'Movement: An Experience
in the Unexpected'

A new exhibit at the San Jose Museum of Art, 'Momentum,'
urges artists and patrons to consider what moves them
Home Movies 300-3 MOVING FORWARD, LOOKING BACK: Jim Campbell's piece, 'Home Movies 300-3,' is one of many pieces from the San Jose Museum of Art's permanent collection that will be on display in the new exhibit, titled 'Momentum: An Experiment in the Unexpected.'

As the San Jose Museum of Art enters its 45th year, museum staff and curators are taking a step back to reflect on how far they've come and where they're going, and they are asking the public to help them gain some perspective with a new exhibit.

"The 45th anniversary is sort of mid-life," muses Robin Treen, special projects coordinator at the museum. "Where do you go from here? What is it that you really want to do?"

Momentum: An Experiment in the Unexpected, which opens on Oct. 2, attempts to help the museum answer these questions by displaying a wide variety of pieces from the SJMA's permanent collection, having a number of local performers, writers, musicians and other makers respond to the pieces with works or performances of their own, and then asking attendees to do the same—in prose, poetry, on the dance floor and through visual art.

"I always think of artwork as kind of a conversation," Treen says. "I think any creative endeavor really is."

"The very traditional, kind of old-school idea of a museum, is that there is this institutional voice telling you what the work means and what went into it," says Kat Koh, curatorial associate at SJMA. "The museum approach to art now is a lot more participatory and open. The audience has more agency in the process."

In putting together Momentum, Koh was responsible for choosing the works from the museum's permanent collection to display. When thinking about what pieces belonged in the exhibit, Koh says she thought about the various kinds of movement and momentum. She chose pieces that had moving elements, such as videos, as well as pieces that hinted at movement more abstractly—works in which the viewer can really see the momentum and movement of the artist, either in strong brush strokes or lines carved in wood. And then there are photographs, which have frozen a single moment in time and draw the viewer's attention to the passage of the years.

"Time and movement are very closely connected," Koh says, echoing Treen in her explanation of why this exhibit makes sense at this juncture.

While Koh was busy choosing works to place in the exhibition, Treen worked on selecting 10 artists who would serve as "interveners" or "disruptors." Included in this group is a comedian, a graphic designer and a designer of bicycles, a venture capitalist turned stand-up comedienne, and the current poet laureate of Santa Clara County.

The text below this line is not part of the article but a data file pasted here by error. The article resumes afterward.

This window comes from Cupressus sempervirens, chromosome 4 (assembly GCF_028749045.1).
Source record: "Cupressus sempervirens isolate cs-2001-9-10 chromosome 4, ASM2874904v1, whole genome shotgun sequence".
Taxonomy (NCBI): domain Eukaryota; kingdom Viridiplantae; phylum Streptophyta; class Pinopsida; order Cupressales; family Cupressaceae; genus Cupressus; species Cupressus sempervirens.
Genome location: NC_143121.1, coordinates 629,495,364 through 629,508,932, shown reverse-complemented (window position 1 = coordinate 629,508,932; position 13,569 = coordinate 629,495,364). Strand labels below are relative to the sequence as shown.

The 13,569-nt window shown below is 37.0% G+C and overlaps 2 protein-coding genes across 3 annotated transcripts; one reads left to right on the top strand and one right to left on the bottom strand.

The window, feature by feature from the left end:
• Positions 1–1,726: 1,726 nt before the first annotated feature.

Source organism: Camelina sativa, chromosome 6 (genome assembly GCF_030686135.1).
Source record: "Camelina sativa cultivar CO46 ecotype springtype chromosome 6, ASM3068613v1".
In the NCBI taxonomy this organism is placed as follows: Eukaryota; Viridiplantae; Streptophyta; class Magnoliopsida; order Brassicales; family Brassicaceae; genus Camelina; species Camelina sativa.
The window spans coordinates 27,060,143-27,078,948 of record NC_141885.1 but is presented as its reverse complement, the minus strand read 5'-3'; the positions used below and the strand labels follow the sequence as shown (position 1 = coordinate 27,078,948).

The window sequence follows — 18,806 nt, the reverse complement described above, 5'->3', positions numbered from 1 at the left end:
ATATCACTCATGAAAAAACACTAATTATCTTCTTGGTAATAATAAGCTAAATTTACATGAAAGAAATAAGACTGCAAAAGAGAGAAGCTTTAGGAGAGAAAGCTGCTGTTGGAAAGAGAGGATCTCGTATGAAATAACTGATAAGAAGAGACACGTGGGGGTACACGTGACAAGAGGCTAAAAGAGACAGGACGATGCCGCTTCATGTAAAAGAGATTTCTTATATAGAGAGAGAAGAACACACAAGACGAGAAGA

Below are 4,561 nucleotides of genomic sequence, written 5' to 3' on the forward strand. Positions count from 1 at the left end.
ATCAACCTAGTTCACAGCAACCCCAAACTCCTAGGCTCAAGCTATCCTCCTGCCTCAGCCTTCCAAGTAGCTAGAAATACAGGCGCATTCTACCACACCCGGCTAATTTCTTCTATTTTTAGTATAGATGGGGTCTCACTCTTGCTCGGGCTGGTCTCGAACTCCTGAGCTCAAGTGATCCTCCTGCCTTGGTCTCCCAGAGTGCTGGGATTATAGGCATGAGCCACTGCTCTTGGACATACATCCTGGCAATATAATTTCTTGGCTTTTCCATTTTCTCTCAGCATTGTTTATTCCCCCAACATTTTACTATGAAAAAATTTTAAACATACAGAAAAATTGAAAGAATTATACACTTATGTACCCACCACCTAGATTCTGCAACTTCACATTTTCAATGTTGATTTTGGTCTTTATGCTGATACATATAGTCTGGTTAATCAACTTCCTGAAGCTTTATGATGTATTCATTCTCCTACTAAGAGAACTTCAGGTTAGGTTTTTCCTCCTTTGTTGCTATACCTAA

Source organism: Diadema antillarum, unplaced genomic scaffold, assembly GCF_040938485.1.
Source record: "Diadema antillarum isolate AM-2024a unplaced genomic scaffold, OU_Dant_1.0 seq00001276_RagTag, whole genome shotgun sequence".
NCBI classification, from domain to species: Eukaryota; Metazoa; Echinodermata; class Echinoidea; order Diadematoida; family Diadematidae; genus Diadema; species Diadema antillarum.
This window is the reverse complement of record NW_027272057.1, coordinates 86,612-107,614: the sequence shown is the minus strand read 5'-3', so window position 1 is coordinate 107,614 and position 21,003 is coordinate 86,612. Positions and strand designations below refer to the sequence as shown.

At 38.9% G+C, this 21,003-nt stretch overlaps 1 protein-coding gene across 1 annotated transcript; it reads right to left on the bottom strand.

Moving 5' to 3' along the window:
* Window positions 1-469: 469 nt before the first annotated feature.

All of the individuals selected by Treen have crafted responses to the works selected by Koh. For example, Damien Smith, principal dancer with the San Francisco Ballet, will respond to the Fred Spratt's 1965 painting Grenholm with a new dance, which he will perform while simultaneously keeping his feet wet with paint. His dance will be captured on video and shown adjacent to the painting, while the marks he leaves on the canvas underfoot will also be recorded and on camera projected onto the floor in front of the painting.

While the responses of the 10 "interveners" are important to the exhibit, Koh says the interaction of the patrons that is most critical to the exhibit.

"The most important layer is the response of our audiences," she says. Visitors to the museum will have the chance to draw on tablet computers, write poetry and prose responses to pieces, and to dance on a dance floor. "This exhibition challenges traditional notions of what an exhibition looks like and feels like."

Koh says she hopes the exhibition will help people break out of the preconceived notions of what a museum is supposed to be like or look like, and that it may inspire creativity in the museum patrons. Many people don't feel like they are creative enough to make art, she says. "That's not true at all. I believe everyone is creative in their own way."

'Movement: An Experience in the Unexpected'

San Jose Museum of Art

OCT. 2-FEB. 22

Tues.-Sun. 11am-5pm

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